Australia: The Land Where Time Began

A biography of the Australian continent 

The Earth A Planetary System that Has Been Evolving

When the Earth is considered as a planetary system its components are the crust, mantle, core, atmosphere, hydrosphere and biosphere, all of which behave as a system within a system, i.e. a subsystem. Many of these components have been interacting with each other on various time scales as the Earth evolved from its formation 4.6 Ga to the present.

A set of variables characterise the state of the Earth system, and also its subsystems, as the Earth system evolved. Temperature and pressure, as well as various compositional variables, are the most important. If a system is at equilibrium there are no changes as it evolves. But if 1 or more variables perturb the system in this case the Earth responds by reaching a new equilibrium state.

Feedback loop This is change and response of a system to change that is self-perpetuation.

Positive feedback loop a response by the system that amplifies the change.

E.g. if more CO2 is released into the atmosphere, that already has a high concentration of CO2, by volcanic eruptions, greenhouse warming should be promoted which should cause the temperature to rise.

Negative feedback loop a response by the system that reverses or diminishes the change.

E.g. volcanism is a positive feedback when it adds more CO2 to the atmosphere when the atmosphere already has high levels of CO2, which should promote greenhouse warming that results in the temperature of the Earth rising. If CO2 is drained from the atmosphere by increased rates of weathering on the continents resulting from the temperature rise it is an example if negative feedback. In the Earth a single subsystem affects many other subsystems, therefore many positive and negative feedbacks occur as the Earth attempts to reach a new state of equilibrium. These feedbacks may act over the short term or long term. The short-term changes can range from hours to 10s of thousands of years, such as short-term climate changes, or if long-term over 10s to hundreds of millions of years, such as climate changes related to the breakup and dispersal of a supercontinent.

The thermal history of a planet is the major driving force of that planet. Many aspects of planetary evolution control the methods and rates at which a planet cools, either directly or indirectly. Thermal history determines timing of core formation, and whether a core forms, in silicate-metal planets such as the Earth. It determines if there is a molten core, which in turn determines if the planet will have a global magnetic field, which is generated by dynamo action in the outer core. This magnetic field, which in turn interacts with the solar wind and cosmic rays, traps high-energy particles in magnetic belts that surround the planet. As life cannot exist in the presence of intense solar wind or cosmic radiation, the evolution of life on a planet is affected by the protection that is provided from high-energy particles from the Sun and cosmic rays.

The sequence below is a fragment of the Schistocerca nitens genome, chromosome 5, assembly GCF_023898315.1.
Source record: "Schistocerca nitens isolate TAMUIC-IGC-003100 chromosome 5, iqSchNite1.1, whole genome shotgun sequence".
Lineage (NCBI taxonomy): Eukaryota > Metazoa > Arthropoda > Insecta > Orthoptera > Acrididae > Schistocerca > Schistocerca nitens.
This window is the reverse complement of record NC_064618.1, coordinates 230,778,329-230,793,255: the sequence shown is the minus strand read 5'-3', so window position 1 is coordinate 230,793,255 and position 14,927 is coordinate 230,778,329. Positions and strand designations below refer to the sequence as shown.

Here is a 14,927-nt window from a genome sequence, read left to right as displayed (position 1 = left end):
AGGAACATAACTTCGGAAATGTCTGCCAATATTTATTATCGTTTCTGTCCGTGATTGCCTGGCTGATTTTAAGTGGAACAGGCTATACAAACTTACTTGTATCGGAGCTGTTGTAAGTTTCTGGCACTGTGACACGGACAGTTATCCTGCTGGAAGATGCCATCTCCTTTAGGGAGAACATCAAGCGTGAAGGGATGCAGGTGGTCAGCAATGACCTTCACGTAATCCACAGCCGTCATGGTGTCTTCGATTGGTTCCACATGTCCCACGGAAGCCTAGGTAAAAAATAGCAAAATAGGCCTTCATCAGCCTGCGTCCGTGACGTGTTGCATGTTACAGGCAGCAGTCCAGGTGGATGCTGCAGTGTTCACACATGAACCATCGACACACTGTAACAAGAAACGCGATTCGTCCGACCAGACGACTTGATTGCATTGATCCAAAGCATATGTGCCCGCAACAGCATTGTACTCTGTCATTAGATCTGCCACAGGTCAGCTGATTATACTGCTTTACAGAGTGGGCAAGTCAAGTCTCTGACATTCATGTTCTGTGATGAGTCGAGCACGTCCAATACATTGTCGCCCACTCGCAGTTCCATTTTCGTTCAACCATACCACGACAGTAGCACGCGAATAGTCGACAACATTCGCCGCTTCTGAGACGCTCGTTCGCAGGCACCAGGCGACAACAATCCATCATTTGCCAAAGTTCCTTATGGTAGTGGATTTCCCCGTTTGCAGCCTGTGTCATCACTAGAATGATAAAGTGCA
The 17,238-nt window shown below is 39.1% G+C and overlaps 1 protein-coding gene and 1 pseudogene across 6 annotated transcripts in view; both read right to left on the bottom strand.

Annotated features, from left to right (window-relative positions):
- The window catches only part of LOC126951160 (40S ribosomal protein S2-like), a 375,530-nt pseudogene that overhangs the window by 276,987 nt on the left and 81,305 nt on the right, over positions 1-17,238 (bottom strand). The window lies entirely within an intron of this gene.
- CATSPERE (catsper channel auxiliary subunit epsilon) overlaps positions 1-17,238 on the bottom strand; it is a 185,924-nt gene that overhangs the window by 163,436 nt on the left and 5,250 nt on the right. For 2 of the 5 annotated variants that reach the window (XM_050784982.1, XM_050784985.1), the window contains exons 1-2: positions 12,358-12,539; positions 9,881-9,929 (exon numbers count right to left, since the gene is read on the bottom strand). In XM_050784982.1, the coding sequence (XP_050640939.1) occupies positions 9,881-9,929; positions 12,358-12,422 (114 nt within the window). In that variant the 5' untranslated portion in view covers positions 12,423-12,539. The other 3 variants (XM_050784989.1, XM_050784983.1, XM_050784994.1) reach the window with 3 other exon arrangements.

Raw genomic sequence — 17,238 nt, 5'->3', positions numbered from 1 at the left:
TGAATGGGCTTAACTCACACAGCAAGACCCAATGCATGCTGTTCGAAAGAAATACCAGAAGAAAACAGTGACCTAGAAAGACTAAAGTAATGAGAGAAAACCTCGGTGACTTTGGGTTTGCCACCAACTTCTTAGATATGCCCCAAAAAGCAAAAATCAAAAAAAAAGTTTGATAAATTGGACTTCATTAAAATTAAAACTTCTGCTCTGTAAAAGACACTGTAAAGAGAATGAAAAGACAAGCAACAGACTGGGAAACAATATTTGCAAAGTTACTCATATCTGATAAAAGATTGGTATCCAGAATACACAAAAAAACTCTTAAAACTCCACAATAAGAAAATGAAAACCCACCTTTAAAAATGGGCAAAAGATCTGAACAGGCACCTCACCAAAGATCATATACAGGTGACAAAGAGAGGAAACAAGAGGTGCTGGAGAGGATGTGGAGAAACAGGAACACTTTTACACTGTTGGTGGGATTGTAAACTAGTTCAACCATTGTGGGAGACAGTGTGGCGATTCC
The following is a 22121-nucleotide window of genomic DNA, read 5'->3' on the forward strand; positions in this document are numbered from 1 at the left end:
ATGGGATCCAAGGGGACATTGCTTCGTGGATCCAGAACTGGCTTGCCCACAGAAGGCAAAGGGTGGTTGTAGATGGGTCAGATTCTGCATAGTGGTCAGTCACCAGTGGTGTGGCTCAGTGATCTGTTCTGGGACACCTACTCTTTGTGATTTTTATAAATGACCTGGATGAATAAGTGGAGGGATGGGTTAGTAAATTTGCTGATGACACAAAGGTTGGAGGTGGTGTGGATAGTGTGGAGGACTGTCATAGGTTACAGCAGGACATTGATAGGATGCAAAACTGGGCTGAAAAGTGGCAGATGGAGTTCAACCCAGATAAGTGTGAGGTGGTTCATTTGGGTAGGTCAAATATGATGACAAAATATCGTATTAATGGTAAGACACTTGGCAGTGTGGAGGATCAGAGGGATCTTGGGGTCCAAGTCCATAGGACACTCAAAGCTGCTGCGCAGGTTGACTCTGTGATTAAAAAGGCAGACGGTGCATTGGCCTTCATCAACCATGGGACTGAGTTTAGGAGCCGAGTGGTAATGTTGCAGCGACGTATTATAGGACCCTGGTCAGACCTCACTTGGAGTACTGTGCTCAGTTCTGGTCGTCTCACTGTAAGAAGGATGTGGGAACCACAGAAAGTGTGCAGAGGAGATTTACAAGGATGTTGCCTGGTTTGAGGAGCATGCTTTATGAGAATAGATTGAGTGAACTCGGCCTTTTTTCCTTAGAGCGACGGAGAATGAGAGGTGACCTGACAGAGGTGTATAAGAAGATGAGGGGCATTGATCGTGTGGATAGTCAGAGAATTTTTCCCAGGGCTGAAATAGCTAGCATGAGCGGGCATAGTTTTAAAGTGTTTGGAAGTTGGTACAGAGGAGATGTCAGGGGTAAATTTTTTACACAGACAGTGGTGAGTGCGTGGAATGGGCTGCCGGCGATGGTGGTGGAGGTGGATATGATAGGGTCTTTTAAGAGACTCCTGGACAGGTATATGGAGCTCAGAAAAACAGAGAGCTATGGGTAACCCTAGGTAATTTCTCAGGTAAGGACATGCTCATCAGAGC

Tectonic, crustal and magmatic history is also influenced strongly by planetary thermal history. Only planets that recycle lithosphere into the mantle, such as the Earth, appear to be capable of generating continental crust, collisional orogens, and supercontinents. Calc alkaline magmas that are widespread are typically produced at subduction zones. Planets that cool by mantle plumes and delamination of lithosphere in a stagnant lid tectonic regime, possibly as Venus does at the present, have mafic magmas that are widespread, with little component of felsic to intermediate, and they may or may not have continents.

Climate is a reflection of complex interactions of the ocean/atmosphere subsystem with tectonic and magmatic components, as well as interactions with the biosphere. Also, solar energy and impacts of comets or asteroids can severely affect the evolution of the climate. All the subsystems of a planet are affected, directly or indirectly, by the thermal history of the planet. There are 2 types of energy sources, internal and external, involved with the energy supply of the Earth. Generally the effects on the planetary evolution of internal energy sources are over the long term, more than 10 million years, while external sources act over the short term, much less than 10 million years.

Sources & Further reading

  1. Condie, Kent C., 2016, Earth as an Evolving Planetary System 3rd Edition, Elsevier


Author: M. H. Monroe
Last Updated 18/03/2016
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